The world has changed. Even in this economic downturn corporations are being pressured to adopt socially responsible and sustainable practices. But how much should business be responsible for? And where are the lines between business, government and non-profits?
I was listening to my daily dose of Harvard Business Review’s IdeaCast on my Ipod. I had come across an interview with Rakesh Khurana, a professor at Harvard, which had aired April ‘08. It was a fascinating discussion of Rakesh’s suggestion that MBA students be required to take an oath similar to the ancient Hippocratic Oath recited by medical doctors. With such public furor still rising against what is perceived as enormous and undeserved excess on Wall Street, this podcast seemed fairly prescient. (HBR IdeaCast 89: “Should Managers Have a Green Hippocratic Oath?”)
Rakesh suggests, “The dramatic scale and scope of the challenges presented by climate change will require the next generation of business leaders to adopt a more socially oriented professional identity.” He cites Bill Gates’ recent remarks: “The next generation of managers will be held responsible for decisions that have effects far beyond their corporations and the markets they serve.”
Should MBA’s be more professional?
Given the important role that business leaders have in today’s society, the professionalization of the MBA may indeed be a good idea. The MBA Oath would formalize a contract with society and set expectations for academic institutions authorized to confer the professional status.
Just one problem, Rakesh notes: most business schools may not be anywhere near ready to make such a contract with the societies in which they operate. Henry Mintzberg of McGill University (Montreal Canada) believes that “Conventional MBA programs train the wrong people in the wrong ways with the wrong consequences.” Indeed, the venerable inventor of the MBA degree, Harvard University, is taking a long hard look at the program, including where it needs to go for the future. After extensive interviews and research at some of the more prestigious MBA schools in the US, the “findings presented a mixed diagnosis of the health of MBA programs but on balance were, in the words of one HBS faculty member, “depressing.”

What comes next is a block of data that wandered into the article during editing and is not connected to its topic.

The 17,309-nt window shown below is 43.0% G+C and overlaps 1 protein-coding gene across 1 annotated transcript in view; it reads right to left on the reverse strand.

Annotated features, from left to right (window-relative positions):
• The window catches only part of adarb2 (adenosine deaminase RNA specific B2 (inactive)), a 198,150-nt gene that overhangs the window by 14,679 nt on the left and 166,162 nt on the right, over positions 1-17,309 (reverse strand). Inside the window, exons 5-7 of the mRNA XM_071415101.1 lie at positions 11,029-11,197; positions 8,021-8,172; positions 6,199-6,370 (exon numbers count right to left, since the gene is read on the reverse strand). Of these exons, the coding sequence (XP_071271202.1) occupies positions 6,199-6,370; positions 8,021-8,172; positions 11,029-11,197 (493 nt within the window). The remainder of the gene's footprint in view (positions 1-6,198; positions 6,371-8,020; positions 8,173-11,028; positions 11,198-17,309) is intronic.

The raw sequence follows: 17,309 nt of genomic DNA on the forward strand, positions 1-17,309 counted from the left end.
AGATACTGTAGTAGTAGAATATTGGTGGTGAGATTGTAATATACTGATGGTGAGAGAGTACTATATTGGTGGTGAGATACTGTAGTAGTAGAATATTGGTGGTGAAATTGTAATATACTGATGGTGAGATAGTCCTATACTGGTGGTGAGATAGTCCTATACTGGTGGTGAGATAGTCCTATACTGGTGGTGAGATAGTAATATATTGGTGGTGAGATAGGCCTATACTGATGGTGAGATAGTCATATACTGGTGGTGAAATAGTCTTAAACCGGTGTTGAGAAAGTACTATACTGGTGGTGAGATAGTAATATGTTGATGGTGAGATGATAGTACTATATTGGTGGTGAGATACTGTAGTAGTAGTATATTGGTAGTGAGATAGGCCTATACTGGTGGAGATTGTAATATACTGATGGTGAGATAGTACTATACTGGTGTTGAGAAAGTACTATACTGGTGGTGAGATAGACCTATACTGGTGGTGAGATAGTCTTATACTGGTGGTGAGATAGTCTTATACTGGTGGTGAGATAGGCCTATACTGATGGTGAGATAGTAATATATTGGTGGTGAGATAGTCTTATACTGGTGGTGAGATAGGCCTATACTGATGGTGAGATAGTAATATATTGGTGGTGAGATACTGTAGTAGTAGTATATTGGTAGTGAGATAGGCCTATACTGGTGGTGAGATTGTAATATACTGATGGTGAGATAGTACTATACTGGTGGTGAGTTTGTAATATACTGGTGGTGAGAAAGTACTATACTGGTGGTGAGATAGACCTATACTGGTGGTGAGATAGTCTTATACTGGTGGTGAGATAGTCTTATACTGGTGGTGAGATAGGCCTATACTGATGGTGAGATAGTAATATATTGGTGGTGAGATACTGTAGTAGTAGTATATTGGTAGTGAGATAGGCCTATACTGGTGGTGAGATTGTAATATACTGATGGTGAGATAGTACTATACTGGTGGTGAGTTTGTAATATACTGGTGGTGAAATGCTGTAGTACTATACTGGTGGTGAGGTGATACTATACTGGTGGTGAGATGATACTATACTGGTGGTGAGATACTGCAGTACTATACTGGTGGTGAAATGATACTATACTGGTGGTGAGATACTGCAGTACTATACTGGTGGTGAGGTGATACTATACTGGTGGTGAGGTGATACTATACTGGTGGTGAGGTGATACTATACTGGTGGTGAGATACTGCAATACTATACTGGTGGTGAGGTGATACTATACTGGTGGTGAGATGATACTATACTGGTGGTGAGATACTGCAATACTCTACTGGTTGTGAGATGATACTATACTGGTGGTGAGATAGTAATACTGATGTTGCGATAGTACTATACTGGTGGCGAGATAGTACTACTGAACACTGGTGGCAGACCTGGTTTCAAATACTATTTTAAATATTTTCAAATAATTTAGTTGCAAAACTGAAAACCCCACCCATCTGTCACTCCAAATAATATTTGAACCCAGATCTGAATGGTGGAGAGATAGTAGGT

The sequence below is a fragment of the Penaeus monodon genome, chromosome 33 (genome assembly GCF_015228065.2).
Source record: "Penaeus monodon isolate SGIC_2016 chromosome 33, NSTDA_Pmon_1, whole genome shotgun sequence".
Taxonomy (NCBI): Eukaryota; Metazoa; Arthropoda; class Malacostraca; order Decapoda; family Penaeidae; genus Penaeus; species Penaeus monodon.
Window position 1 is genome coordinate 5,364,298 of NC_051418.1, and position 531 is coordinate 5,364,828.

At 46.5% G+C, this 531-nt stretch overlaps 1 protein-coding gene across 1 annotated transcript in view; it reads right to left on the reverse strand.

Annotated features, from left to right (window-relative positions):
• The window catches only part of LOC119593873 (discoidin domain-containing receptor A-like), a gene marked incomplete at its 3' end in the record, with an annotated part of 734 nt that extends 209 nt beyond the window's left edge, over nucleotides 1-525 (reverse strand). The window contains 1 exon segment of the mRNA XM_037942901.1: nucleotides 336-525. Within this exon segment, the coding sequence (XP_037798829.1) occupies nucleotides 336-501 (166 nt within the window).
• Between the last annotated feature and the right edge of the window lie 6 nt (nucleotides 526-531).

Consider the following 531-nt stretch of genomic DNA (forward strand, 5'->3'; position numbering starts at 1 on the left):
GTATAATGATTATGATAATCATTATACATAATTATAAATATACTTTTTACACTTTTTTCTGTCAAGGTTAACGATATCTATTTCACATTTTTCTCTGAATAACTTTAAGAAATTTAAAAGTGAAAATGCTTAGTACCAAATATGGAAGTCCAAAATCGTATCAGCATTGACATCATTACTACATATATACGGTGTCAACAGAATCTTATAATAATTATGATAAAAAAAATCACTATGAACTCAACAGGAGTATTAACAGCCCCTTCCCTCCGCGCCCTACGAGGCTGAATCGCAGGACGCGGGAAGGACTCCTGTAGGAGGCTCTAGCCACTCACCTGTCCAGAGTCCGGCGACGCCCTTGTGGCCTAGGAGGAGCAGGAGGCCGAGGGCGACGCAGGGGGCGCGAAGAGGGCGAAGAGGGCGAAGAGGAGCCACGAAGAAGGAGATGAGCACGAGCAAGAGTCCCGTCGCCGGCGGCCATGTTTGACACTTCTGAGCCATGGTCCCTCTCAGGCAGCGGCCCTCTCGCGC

For his part, Rakesh contends, “many business schools have been complicit in creating recent corporate scandals by turning out graduates fixated on shareholder value at the expense of all other stakeholders in society.” – which brings us to Rakesh’s call for the Hippocratic Oath for managers.
No one is saying that all managers have to have MBA’s. No one is saying that we ought to limit access to executive level leadership to professional managers. But there are questions being asked about how we should formalize society’s expectations of the powerful elite of business executives who possess tremendous influence in our society. The recent universal economic collapse, precipitated by a handful of men and women who created Mortgage Backed Securities comprised of sub-prime mortgages, stands as an easy, if not unavoidable illustration. (For a full explanation of how Wall Streets insatiable thirst for MBS products caused the financial collapse please read my blog entry – Did Corporate Social Responsibility Cause The Financial Crises?)
There is a veritable ground swell rising within societies of both developed and developing nations demanding Corporate Responsibility, Sustainability, and Operational Transparency in exchange for a license for business. This however, begs the question asking where to draw the line between government and business – not to mention the Third Sector; the chronically overworked and under-resourced non government organizations?
Should Business be more Responsible?
The question is actually much simpler than where to draw the line of responsibility. The question is whether Corporate Social Responsibility is the province of business at all. Milton Friedman, the American economist and Nobel prize winner famously claimed, “The social responsibility of business is to increase its profits.” In his book Capitalism and Freedom, he refers to Corporate Social Responsibility as a “fundamentally subversive doctrine.” As far as he could see, “there is one and only one social responsibility of business – to use its resources and engage in activities designed to increase its profits so long as it stays within the rules of the game, which is to say, engages in open and free competition without deception or fraud.”